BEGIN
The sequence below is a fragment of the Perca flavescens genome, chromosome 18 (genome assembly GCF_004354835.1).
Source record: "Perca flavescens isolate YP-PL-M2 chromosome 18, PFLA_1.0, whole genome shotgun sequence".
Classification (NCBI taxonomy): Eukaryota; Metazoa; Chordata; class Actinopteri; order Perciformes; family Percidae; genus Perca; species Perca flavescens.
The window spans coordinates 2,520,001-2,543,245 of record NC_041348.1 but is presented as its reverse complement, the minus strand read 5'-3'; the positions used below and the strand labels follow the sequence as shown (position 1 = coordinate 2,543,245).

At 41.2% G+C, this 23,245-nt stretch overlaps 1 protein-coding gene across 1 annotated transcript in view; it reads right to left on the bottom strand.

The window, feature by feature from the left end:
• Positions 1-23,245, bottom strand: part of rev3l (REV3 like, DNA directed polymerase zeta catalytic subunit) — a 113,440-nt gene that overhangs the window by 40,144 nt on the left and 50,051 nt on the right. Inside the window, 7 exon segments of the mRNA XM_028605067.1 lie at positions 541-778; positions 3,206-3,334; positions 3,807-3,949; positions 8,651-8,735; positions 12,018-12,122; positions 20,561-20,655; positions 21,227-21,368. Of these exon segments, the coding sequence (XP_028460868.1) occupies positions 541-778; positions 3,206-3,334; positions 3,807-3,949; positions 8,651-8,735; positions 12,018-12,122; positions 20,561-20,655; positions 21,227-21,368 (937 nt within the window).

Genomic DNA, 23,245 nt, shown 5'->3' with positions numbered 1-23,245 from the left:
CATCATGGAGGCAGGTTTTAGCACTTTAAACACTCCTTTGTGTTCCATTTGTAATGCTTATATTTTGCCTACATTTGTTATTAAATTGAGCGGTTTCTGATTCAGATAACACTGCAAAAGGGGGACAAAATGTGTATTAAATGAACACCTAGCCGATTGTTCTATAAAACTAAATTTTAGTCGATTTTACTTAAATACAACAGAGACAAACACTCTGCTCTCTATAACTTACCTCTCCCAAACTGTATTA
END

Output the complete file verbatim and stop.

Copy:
The sequence below is a fragment of the Perca flavescens genome, chromosome 18 (genome assembly GCF_004354835.1).
Source record: "Perca flavescens isolate YP-PL-M2 chromosome 18, PFLA_1.0, whole genome shotgun sequence".
Classification (NCBI taxonomy): Eukaryota; Metazoa; Chordata; class Actinopteri; order Perciformes; family Percidae; genus Perca; species Perca flavescens.
The window spans coordinates 2,520,001-2,543,245 of record NC_041348.1 but is presented as its reverse complement, the minus strand read 5'-3'; the positions used below and the strand labels follow the sequence as shown (position 1 = coordinate 2,543,245).

At 41.2% G+C, this 23,245-nt stretch overlaps 1 protein-coding gene across 1 annotated transcript in view; it reads right to left on the bottom strand.

The window, feature by feature from the left end:
• Positions 1-23,245, bottom strand: part of rev3l (REV3 like, DNA directed polymerase zeta catalytic subunit) — a 113,440-nt gene that overhangs the window by 40,144 nt on the left and 50,051 nt on the right. Inside the window, 7 exon segments of the mRNA XM_028605067.1 lie at positions 541-778; positions 3,206-3,334; positions 3,807-3,949; positions 8,651-8,735; positions 12,018-12,122; positions 20,561-20,655; positions 21,227-21,368. Of these exon segments, the coding sequence (XP_028460868.1) occupies positions 541-778; positions 3,206-3,334; positions 3,807-3,949; positions 8,651-8,735; positions 12,018-12,122; positions 20,561-20,655; positions 21,227-21,368 (937 nt within the window).

Genomic DNA, 23,245 nt, shown 5'->3' with positions numbered 1-23,245 from the left:
CATCATGGAGGCAGGTTTTAGCACTTTAAACACTCCTTTGTGTTCCATTTGTAATGCTTATATTTTGCCTACATTTGTTATTAAATTGAGCGGTTTCTGATTCAGATAACACTGCAAAAGGGGGACAAAATGTGTATTAAATGAACACCTAGCCGATTGTTCTATAAAACTAAATTTTAGTCGATTTTACTTAAATACAACAGAGACAAACACTCTGCTCTCTATAACTTACCTCTCCCAAACTGTATTA